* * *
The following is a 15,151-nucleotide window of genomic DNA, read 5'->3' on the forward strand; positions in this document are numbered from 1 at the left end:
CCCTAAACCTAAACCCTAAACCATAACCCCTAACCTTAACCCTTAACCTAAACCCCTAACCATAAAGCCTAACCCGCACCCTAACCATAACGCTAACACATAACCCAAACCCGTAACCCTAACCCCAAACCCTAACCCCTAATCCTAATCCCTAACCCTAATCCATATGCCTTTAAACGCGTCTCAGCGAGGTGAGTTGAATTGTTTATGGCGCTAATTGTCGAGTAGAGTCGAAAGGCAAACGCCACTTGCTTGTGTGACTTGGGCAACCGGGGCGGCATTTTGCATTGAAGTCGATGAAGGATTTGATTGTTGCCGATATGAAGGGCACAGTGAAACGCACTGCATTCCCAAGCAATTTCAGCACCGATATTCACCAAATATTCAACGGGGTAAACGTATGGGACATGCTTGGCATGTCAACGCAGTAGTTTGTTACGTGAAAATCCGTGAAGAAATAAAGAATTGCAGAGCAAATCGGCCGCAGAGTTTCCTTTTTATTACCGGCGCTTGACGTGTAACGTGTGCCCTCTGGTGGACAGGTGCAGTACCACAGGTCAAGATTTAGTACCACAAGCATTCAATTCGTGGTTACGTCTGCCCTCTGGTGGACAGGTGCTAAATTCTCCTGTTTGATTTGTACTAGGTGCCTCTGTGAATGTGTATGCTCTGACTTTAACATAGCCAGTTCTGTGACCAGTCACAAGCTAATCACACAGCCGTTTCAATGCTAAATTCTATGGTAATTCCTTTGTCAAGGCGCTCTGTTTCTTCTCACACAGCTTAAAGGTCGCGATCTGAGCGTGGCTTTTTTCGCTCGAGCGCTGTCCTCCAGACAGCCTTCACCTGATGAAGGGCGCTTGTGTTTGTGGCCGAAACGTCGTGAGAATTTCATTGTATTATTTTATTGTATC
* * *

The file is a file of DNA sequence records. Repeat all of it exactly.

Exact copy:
The following is a 15,151-nucleotide window of genomic DNA, read 5'->3' on the forward strand; positions in this document are numbered from 1 at the left end:
CCCTAAACCTAAACCCTAAACCATAACCCCTAACCTTAACCCTTAACCTAAACCCCTAACCATAAAGCCTAACCCGCACCCTAACCATAACGCTAACACATAACCCAAACCCGTAACCCTAACCCCAAACCCTAACCCCTAATCCTAATCCCTAACCCTAATCCATATGCCTTTAAACGCGTCTCAGCGAGGTGAGTTGAATTGTTTATGGCGCTAATTGTCGAGTAGAGTCGAAAGGCAAACGCCACTTGCTTGTGTGACTTGGGCAACCGGGGCGGCATTTTGCATTGAAGTCGATGAAGGATTTGATTGTTGCCGATATGAAGGGCACAGTGAAACGCACTGCATTCCCAAGCAATTTCAGCACCGATATTCACCAAATATTCAACGGGGTAAACGTATGGGACATGCTTGGCATGTCAACGCAGTAGTTTGTTACGTGAAAATCCGTGAAGAAATAAAGAATTGCAGAGCAAATCGGCCGCAGAGTTTCCTTTTTATTACCGGCGCTTGACGTGTAACGTGTGCCCTCTGGTGGACAGGTGCAGTACCACAGGTCAAGATTTAGTACCACAAGCATTCAATTCGTGGTTACGTCTGCCCTCTGGTGGACAGGTGCTAAATTCTCCTGTTTGATTTGTACTAGGTGCCTCTGTGAATGTGTATGCTCTGACTTTAACATAGCCAGTTCTGTGACCAGTCACAAGCTAATCACACAGCCGTTTCAATGCTAAATTCTATGGTAATTCCTTTGTCAAGGCGCTCTGTTTCTTCTCACACAGCTTAAAGGTCGCGATCTGAGCGTGGCTTTTTTCGCTCGAGCGCTGTCCTCCAGACAGCCTTCACCTGATGAAGGGCGCTTGTGTTTGTGGCCGAAACGTCGTGAGAATTTCATTGTATTATTTTATTGTATC